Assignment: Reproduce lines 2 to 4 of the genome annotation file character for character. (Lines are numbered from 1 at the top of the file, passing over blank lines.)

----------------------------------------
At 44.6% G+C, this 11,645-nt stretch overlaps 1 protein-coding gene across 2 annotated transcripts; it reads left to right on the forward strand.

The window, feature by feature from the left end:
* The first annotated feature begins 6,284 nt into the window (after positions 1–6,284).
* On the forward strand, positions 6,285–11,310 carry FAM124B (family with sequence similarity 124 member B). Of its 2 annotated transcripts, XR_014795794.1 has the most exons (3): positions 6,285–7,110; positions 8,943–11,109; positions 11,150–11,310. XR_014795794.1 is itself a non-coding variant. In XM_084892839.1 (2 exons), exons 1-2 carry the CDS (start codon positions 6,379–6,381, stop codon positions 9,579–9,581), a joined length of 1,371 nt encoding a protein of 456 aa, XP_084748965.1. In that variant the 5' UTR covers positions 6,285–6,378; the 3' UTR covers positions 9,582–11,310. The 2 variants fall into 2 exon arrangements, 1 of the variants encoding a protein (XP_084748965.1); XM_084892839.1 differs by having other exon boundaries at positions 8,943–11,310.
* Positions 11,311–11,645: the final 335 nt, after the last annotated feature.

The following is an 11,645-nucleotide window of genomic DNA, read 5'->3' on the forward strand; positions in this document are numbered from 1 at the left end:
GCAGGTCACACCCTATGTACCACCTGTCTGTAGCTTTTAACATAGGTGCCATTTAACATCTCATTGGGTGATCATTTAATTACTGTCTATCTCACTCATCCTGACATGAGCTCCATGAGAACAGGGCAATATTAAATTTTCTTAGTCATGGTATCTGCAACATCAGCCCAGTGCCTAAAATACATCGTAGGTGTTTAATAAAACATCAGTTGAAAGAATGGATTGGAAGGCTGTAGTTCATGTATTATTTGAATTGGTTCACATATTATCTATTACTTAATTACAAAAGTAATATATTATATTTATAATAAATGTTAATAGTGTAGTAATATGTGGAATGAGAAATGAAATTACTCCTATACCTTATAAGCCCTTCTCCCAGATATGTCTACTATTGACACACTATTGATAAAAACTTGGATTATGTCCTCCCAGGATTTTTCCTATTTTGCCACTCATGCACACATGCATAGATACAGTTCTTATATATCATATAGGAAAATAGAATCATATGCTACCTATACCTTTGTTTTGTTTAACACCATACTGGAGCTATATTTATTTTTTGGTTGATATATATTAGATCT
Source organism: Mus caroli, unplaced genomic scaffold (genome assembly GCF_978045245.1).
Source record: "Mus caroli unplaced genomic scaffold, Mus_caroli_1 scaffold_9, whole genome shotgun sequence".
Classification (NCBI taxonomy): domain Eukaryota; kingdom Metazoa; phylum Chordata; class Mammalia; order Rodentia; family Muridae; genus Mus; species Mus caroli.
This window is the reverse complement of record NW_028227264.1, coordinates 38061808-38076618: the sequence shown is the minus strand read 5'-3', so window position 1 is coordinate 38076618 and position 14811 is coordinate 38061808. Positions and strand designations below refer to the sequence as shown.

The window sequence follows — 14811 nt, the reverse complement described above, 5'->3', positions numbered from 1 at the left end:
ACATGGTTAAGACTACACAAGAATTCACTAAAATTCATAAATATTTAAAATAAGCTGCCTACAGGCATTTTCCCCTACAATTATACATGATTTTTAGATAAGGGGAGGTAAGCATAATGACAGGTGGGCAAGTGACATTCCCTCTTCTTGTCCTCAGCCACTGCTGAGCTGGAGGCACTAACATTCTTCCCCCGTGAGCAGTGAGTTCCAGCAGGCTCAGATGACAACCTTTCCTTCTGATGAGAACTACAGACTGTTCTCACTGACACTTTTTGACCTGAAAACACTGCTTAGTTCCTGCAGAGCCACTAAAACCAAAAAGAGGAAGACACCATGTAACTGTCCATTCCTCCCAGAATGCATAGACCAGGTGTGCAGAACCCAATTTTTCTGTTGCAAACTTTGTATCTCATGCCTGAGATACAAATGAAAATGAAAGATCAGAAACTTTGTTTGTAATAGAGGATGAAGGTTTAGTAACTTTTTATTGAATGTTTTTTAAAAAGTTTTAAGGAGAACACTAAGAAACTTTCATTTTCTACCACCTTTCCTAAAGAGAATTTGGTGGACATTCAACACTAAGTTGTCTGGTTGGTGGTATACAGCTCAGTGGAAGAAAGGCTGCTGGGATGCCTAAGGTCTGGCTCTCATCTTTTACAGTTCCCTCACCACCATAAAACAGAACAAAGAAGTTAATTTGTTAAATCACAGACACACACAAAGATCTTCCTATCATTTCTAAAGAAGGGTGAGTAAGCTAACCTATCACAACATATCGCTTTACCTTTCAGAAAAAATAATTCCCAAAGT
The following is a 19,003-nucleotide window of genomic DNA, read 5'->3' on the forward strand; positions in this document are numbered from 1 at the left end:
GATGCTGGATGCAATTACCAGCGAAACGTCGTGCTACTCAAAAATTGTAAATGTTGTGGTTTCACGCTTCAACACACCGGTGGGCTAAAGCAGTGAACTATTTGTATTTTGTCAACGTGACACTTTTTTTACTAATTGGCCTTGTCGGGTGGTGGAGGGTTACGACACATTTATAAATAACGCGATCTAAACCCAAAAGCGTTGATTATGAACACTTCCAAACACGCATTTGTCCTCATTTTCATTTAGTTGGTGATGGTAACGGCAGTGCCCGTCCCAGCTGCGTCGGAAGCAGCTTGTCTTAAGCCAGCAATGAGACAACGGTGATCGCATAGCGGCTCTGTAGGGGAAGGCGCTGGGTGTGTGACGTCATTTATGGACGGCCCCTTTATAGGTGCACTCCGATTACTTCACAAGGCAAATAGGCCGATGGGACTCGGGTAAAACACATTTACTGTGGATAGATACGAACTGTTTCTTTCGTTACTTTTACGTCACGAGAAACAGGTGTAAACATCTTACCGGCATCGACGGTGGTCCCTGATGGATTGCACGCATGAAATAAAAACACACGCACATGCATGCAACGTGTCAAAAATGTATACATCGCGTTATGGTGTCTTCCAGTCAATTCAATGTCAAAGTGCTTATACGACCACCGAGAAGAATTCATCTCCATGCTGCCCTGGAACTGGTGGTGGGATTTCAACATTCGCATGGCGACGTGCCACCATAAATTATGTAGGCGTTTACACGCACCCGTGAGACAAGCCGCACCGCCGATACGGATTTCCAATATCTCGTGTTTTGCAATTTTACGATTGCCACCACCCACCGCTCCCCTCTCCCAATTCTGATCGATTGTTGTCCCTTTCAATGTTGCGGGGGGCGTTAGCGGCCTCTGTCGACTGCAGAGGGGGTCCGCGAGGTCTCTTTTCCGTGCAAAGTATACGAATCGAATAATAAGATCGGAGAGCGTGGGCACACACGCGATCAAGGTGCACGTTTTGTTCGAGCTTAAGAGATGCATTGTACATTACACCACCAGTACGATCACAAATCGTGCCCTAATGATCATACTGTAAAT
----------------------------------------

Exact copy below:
The window, feature by feature from the left end:
* The first annotated feature begins 6,284 nt into the window (after positions 1–6,284).
* On the forward strand, positions 6,285–11,310 carry FAM124B (family with sequence similarity 124 member B). Of its 2 annotated transcripts, XR_014795794.1 has the most exons (3): positions 6,285–7,110; positions 8,943–11,109; positions 11,150–11,310. XR_014795794.1 is itself a non-coding variant. In XM_084892839.1 (2 exons), exons 1-2 carry the CDS (start codon positions 6,379–6,381, stop codon positions 9,579–9,581), a joined length of 1,371 nt encoding a protein of 456 aa, XP_084748965.1. In that variant the 5' UTR covers positions 6,285–6,378; the 3' UTR covers positions 9,582–11,310. The 2 variants fall into 2 exon arrangements, 1 of the variants encoding a protein (XP_084748965.1); XM_084892839.1 differs by having other exon boundaries at positions 8,943–11,310.